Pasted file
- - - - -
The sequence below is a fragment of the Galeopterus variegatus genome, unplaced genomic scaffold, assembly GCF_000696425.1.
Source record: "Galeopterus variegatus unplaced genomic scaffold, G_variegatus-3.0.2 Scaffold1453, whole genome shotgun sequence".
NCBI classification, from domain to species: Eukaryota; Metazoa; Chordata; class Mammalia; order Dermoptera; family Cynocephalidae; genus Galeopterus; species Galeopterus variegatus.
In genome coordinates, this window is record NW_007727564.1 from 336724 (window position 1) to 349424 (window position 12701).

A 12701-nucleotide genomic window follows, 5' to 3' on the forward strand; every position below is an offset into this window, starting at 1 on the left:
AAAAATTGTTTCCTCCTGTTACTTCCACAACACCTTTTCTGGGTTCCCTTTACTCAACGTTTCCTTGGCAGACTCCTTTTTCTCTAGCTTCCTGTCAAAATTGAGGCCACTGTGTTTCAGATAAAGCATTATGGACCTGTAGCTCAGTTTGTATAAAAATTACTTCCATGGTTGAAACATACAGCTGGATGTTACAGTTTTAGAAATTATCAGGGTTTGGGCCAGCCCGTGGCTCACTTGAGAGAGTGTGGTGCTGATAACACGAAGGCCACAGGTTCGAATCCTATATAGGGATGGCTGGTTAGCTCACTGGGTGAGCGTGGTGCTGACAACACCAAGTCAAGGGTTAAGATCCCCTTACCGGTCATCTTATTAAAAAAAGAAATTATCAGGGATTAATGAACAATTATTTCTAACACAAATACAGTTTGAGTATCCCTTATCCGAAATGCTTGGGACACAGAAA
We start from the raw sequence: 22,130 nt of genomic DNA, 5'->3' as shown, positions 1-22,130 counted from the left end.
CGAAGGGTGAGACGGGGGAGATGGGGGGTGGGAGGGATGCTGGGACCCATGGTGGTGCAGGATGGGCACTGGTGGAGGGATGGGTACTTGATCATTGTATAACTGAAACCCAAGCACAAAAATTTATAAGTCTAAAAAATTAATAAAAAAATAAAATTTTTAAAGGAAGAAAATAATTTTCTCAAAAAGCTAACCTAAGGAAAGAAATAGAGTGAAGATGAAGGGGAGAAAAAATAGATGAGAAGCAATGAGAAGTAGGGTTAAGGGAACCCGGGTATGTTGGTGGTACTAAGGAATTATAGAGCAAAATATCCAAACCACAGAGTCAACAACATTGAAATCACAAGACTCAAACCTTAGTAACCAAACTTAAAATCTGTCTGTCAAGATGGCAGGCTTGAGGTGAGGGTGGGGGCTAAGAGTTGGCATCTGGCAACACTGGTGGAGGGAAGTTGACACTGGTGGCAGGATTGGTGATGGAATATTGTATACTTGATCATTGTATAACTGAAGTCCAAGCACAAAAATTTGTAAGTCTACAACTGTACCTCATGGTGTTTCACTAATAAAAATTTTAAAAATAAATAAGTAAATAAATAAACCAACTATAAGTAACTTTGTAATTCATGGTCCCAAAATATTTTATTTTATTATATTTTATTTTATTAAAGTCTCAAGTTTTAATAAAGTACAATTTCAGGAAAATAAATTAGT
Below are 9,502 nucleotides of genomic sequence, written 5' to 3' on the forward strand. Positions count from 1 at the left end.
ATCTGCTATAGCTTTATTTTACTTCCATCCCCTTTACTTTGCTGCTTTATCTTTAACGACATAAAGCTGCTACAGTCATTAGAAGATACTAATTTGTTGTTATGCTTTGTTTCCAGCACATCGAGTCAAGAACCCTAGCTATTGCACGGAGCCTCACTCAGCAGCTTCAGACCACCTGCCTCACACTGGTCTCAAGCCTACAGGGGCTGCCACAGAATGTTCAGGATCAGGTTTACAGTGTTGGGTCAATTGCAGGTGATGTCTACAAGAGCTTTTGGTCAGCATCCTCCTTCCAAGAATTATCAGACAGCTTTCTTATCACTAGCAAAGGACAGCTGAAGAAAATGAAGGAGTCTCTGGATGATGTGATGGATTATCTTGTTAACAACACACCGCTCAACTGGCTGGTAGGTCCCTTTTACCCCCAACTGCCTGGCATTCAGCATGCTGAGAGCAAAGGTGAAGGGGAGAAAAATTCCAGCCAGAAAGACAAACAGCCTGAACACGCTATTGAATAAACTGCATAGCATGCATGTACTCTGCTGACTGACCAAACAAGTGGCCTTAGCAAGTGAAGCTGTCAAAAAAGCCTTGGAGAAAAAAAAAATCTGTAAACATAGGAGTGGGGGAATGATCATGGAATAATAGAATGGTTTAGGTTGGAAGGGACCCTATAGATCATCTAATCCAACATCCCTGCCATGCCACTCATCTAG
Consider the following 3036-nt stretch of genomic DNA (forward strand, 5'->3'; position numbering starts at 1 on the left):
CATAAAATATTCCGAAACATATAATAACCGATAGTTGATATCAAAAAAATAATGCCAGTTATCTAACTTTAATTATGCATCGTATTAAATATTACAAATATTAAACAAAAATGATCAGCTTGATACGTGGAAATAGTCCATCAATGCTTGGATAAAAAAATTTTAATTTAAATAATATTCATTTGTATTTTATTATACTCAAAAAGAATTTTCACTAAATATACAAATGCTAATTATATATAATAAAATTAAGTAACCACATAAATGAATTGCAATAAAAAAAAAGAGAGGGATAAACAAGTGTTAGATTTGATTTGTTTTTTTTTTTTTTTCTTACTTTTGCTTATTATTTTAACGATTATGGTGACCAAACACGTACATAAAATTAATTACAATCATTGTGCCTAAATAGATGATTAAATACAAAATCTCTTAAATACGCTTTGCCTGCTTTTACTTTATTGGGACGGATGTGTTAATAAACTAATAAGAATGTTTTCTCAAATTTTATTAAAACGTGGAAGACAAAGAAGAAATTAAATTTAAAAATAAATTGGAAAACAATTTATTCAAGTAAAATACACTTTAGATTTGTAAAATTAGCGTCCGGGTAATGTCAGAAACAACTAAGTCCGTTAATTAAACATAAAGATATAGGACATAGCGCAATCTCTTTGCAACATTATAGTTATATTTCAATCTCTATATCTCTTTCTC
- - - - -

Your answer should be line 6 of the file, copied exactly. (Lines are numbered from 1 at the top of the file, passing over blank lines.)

AAAAATTGTTTCCTCCTGTTACTTCCACAACACCTTTTCTGGGTTCCCTTTACTCAACGTTTCCTTGGCAGACTCCTTTTTCTCTAGCTTCCTGTCAAAATTGAGGCCACTGTGTTTCAGATAAAGCATTATGGACCTGTAGCTCAGTTTGTATAAAAATTACTTCCATGGTTGAAACATACAGCTGGATGTTACAGTTTTAGAAATTATCAGGGTTTGGGCCAGCCCGTGGCTCACTTGAGAGAGTGTGGTGCTGATAACACGAAGGCCACAGGTTCGAATCCTATATAGGGATGGCTGGTTAGCTCACTGGGTGAGCGTGGTGCTGACAACACCAAGTCAAGGGTTAAGATCCCCTTACCGGTCATCTTATTAAAAAAAGAAATTATCAGGGATTAATGAACAATTATTTCTAACACAAATACAGTTTGAGTATCCCTTATCCGAAATGCTTGGGACACAGAAA